In 2017, Queensland punk trio The Chats released their viral single Smoko. The song’s music video – primarily depicting the band performing and acting at a building site – is hilariously low budget, evoking an ‘in on the joke’, punky deprecation that pumps through carrier EP Get This in Ya, and 2020 debut album High Risk Behaviour, like blood one could never pass off as a special effect.
That’s the work ethic of The Chats in a nutshell – as in, there is very little work ethic. Living up to anecdotal fables of smoke breaks, the band recorded sophomore album Get Fucked in short daily shifts that’ll even put online music journalists to shame, broken up by lunch breaks chiefly consisting of trips to the pub. You may judge, but when old school, blue collar punk rallying cries like I’ve Been Drunk in Every Pub in Brisbane emerge from this beery approach to existence, you’re surely more likely to become a fan than scoff.
Regardless, it’d be wrong to depreciate The Chats – they aren’t lazy or contrivedly blasé; they’re unfiltered, corporate-shy, and they happily channel the DIY mentality of Fugazi or the ‘90s Olympia scene, even releasing material on their own label Bargain Bin. This is punk overtness; Get Fucked is far more upfront than High Risk Behaviour; grittier, shoutier, Aussie-r.
Replacing former guitarist Josh Price, Josh Hardy’s riffs are itchy and frantic, matching the pisshead confrontations of singer/bassist Eamon Sandwith’s performances. Hardy combines speedy but stuttering hardcore riffs with a solo almost virtuoso-like on Boggo Breakout, as rampant and arm-wailing as those busting out of prison, depicted in its lyrics. Sandwith’s bass-playing follows suit, combining with Hardy and drummer Matt Boggis on Panic Attack to produce a rhythm that emulates the fast, heavy heartbeat that comes with a panic attack.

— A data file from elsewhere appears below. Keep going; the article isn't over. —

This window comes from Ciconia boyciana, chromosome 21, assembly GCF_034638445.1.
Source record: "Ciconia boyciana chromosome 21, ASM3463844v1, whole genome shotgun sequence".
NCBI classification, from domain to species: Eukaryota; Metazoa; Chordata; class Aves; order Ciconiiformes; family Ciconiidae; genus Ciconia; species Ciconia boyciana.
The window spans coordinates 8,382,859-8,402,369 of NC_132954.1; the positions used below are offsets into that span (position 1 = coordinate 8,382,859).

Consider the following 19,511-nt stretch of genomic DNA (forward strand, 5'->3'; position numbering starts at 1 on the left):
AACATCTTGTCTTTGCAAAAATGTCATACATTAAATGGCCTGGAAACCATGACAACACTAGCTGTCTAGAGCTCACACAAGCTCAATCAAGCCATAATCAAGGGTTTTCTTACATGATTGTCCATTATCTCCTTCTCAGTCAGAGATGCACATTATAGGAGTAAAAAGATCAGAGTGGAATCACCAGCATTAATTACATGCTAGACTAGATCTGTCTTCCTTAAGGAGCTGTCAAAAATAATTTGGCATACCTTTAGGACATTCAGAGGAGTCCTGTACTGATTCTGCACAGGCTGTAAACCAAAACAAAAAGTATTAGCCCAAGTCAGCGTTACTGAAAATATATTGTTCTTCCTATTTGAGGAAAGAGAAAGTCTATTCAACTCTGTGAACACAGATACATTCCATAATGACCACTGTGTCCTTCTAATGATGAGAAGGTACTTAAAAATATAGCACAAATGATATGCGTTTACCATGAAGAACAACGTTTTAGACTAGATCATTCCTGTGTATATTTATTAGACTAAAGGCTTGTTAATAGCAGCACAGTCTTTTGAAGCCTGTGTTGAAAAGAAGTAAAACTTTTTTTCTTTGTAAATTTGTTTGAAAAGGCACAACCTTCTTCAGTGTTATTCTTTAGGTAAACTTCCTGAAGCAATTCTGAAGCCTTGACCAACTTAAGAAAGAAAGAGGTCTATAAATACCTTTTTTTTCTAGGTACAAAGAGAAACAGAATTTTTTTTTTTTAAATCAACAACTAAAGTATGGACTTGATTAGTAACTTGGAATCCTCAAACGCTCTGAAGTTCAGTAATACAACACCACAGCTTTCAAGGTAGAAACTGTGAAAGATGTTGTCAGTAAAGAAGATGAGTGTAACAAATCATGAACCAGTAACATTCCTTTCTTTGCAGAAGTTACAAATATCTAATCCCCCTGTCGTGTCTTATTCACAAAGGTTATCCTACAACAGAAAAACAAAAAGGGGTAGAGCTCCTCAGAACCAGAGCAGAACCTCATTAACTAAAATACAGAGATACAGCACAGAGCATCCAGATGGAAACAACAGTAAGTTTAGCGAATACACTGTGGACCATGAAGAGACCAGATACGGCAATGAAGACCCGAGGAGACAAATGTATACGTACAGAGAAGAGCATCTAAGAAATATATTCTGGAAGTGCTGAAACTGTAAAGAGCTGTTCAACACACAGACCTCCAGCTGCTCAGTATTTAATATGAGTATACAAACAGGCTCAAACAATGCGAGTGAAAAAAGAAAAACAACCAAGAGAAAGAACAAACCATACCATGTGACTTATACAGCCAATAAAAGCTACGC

Combine all of the above with Cody McWaters’ garage-y style of production, and you’ve got yourself a throwback sound as anti-authority as songs like Ticket Inspector, nasally screaming in the face of those whose power has gone to their heads, with beautifully messy guitar lines. But nothing irks Eamon Sandwith quite like the thought of his lifestyle being compromised; he repeats the words “the price of smokes are going up again” like a sign-wielding, protest mantra on The Price of Smokes, harkening back to power trips with call-and-response finale “those bastards in parliament oughta be hung by their necks – by their necks, by their necks, BY THEIR NECKS”.
Gladly will The Chats accumulate their socio-political stance with humour, cultivating hardcore witticism not too unlike Jello Biafra; Paid Late dines out on the phrase “mind your own fucking business, mate”, like the call-to-arms crescendo of a Dead Kennedys song. The slicing, hazardous Dead on Site concerns workplace death, containing the line “safety officer said it’ll be fine / as long as no one says it happened on company time”, though if it is comparable to any classic punk song, that’d be the six-note staccato riff of The Clash’s Career Opportunities.
Hell, the rock n roll backbone of Struck by Lightning actually resembles Dead Kennedys’ Stealing People’s Mail, taking old-fashioned inclinations further with “doo wop doo wop” backing vocals, like an insanely entertaining fusion of youth and tradition. One may scream “parody”, but the band’s chops come from somewhere, and that somewhere seems to be the influence of not only older punk bands – there are also hints of Buzzcocks, Ramones, Sex Pistols, The Damned and others – but proto-punk and the rawer British Invasion groups; see Emperor of the Beach, which channels either The Sonics, The Kinks, or The Troggs – take your pick – to recreate ‘60s garage-y aesthetics, but with a greater emphasis on naughty words beginning with “C”.
But they’ll just as happily go full circle and evoke punk melodists like Toy Dolls on the cheeky, chirpy, surprisingly optimistic closing track Getting Better. The album’s aura matches its lyrics no matter the intention, from the “steal your car, smash your face” notation of the car-stealing, face-smashing Southport Superman, to the motoring riffs of 6L GTR, straightforward, with greater horsepower than the gas guzzler fawned over in its lyrics – “don’t need a big, flash fancy car, just need a 6 litre GTR”.
There is an unexpected agreeability to The Chats’ Get Fucked, amidst the antagonisms sure to come with an album with that title. The album’s stories are as overt and animated as its style of performance, much better than a record eager to get lost in its own poetry, even if one may shrug The Chats’ intentions off as comedy. But it also needs to be said, Get Fucked simply works even if it just reminds you of the best of punk’s past. There are so many bands hellbent on keeping punk ageless, and The Chats have made their snappy, jagged contribution; songs under two minutes, four chords, piss and vinegar; punk lives and it’s crazier than ever.